Takeaway: Mandatory CFIUS review now applies to non-controlling covered investments by foreign persons in TID businesses. TID businesses should carefully analyze any investment by foreign persons to determine whether mandatory CFIUS review is required. A failure to obtain mandatory CFIUS review when required can result in significant penalties, including the unwinding of the relevant investment/transaction.
2. Real Estate Transactions
Under FIRRMA, mandatory CFIUS review now applies to real estate transactions with a foreign person involving property which:
- – “is, is located within, or will function as part of, an air or maritime port;
- – is in close proximity to a United States military installation or another facility or property ofthe United States Government that is sensitive for reasons relating to national security;
- – could reasonably provide the foreign person the ability to collect intelligence on activitiesbeing conducted at such an installation, facility, or property; or
- – could otherwise expose national security activities at such an installation, facility, orproperty to the risk of foreign surveillance.”Takeaway: Mandatory CFIUS review now applies to real estate transactions (including sales, leases, and concessions) involving foreign purchasers of property meeting the criteria listed above.ExceptionsContacts: [email protected] (973-919-4547) and [email protected] (303-807-7827)*This publication does not necessarily deal with every important topic or cover every aspect of the topics with which it deals. It is not designed to provide legal or other advice. www.sequoialegal.com
Sequoia Legal CFIUS Update
There a number of exceptions to the new mandatory CFIUS review requirements outlined above, which fall into two major categories: exceptions for certain foreign persons(which apply to foreign persons in both Sections 1 and 2 above), and those for real estate (which apply to Section 2 above).
- – Exceptions for foreign person and investors: Transactions involving foreign persons with ties to certain excepted countries that comply with certain laws, orders, and regulations will be excepted from the mandatory CFIUS review requirements outlined above . However, these excepted countries and specific requirements have not yet been outlined or clarified. These exceptions will not except transactions which were previously subject to CFIUS jurisdiction, nor will they except controlling investments by any foreign persons to U.S. businesses.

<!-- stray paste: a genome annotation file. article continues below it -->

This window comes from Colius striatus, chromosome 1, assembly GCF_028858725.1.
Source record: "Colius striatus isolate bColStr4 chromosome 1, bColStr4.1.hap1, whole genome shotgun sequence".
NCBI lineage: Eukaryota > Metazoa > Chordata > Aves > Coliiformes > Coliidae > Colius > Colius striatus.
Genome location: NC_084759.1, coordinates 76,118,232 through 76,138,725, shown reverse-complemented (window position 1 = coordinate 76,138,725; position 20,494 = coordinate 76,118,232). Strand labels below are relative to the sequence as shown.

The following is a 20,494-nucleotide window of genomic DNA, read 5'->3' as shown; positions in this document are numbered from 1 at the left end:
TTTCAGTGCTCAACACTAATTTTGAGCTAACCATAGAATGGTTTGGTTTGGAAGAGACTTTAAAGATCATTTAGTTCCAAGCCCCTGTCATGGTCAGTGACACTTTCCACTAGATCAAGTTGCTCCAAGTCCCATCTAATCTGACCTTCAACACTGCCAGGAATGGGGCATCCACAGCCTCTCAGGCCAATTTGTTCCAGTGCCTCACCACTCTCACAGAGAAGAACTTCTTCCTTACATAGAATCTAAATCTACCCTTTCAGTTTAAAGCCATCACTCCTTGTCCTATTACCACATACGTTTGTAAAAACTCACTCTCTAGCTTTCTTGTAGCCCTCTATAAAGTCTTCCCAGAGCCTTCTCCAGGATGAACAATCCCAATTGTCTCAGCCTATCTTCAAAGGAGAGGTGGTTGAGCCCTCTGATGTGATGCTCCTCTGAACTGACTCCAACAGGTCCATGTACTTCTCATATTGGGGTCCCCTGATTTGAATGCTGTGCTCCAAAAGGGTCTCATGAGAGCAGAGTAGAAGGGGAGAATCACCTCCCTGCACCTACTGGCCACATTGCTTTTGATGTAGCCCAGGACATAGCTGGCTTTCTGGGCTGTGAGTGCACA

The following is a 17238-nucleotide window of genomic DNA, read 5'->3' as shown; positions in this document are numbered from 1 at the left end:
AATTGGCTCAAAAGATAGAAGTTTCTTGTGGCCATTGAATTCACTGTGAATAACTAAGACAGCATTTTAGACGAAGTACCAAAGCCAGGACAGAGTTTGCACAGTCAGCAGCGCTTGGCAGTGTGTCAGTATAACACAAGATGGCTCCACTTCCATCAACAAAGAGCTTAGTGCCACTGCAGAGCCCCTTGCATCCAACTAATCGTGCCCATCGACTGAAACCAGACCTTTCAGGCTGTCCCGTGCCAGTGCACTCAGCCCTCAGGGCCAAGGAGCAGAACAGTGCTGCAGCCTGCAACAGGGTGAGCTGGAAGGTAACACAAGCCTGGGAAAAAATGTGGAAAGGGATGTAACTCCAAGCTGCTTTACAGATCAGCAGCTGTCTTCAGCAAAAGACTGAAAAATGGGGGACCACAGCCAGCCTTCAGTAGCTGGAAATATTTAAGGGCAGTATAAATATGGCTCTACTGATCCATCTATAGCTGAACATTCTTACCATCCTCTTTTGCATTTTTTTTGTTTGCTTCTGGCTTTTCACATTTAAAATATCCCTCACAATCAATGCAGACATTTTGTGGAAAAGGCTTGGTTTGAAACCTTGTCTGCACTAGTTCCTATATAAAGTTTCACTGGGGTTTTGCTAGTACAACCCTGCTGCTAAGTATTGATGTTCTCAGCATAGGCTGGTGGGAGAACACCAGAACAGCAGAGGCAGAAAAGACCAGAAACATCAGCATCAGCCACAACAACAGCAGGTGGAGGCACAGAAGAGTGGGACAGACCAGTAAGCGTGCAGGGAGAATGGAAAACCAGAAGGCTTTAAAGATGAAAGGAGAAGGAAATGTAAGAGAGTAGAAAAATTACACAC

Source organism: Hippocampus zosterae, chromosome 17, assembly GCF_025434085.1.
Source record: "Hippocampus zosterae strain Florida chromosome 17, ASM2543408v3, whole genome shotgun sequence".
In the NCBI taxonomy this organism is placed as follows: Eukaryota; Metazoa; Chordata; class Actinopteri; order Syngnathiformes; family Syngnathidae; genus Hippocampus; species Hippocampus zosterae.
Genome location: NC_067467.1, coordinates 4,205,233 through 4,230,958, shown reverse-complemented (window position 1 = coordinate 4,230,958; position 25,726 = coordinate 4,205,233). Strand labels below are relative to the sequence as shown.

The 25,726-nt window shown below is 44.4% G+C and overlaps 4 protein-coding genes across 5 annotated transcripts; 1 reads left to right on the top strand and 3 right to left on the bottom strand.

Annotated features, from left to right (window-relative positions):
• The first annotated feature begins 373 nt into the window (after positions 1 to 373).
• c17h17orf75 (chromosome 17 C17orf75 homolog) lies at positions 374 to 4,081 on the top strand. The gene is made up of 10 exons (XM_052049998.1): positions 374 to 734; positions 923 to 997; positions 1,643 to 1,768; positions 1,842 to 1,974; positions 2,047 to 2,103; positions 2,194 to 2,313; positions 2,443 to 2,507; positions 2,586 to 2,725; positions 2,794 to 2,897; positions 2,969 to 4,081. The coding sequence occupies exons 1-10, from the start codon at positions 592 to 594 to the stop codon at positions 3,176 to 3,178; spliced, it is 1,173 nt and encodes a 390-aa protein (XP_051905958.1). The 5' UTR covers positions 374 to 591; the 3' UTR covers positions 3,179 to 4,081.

- – Exceptions for real estate: The mandatory CFIUS review requirements outlined in Section 2 above will not apply to real estate transactions involving: (1) single housing units, (2)real estate in urbanized areas (except as covered by other regulations between CFIUS and Secretary of Defense, or existing in close proximity to certain military activities or in air or maritime ports), (3) transactions in airports or maritime ports that are only for the purpose of retail sales; and (4) transactions regarding “certain commercial space in a multi-unit commercial building.”Takeaways: The mandatory requirements outlined in Section 1 and 2 above will not apply to persons from certain to-be-defined countries that comply with certain to-be-defined requirements. The mandatory requirements outlined in Part 2 above will not apply to transactions involving property meeting the criteria listed above. None of these exception create an exception for transactions or investments which would have been covered by CFIUS prior to FIRRMA.Unless otherwise specified, all quotations are taken from “Final FIRRMA Regulations – Fact Sheet,” U.S. Dept. of Treasury, Jan. 13, 2020. Learn more at https://home.treasury.gov/policy- issues/international/the-committee-on-foreign-investment-in-the-united-states-cfius/cfius-laws- and-guidance.
*This publication does not necessarily deal with every important topic or cover every aspect of the topics with which it deals. It is not designed to provide legal or other advice. www.sequoialegal.com/international-business-law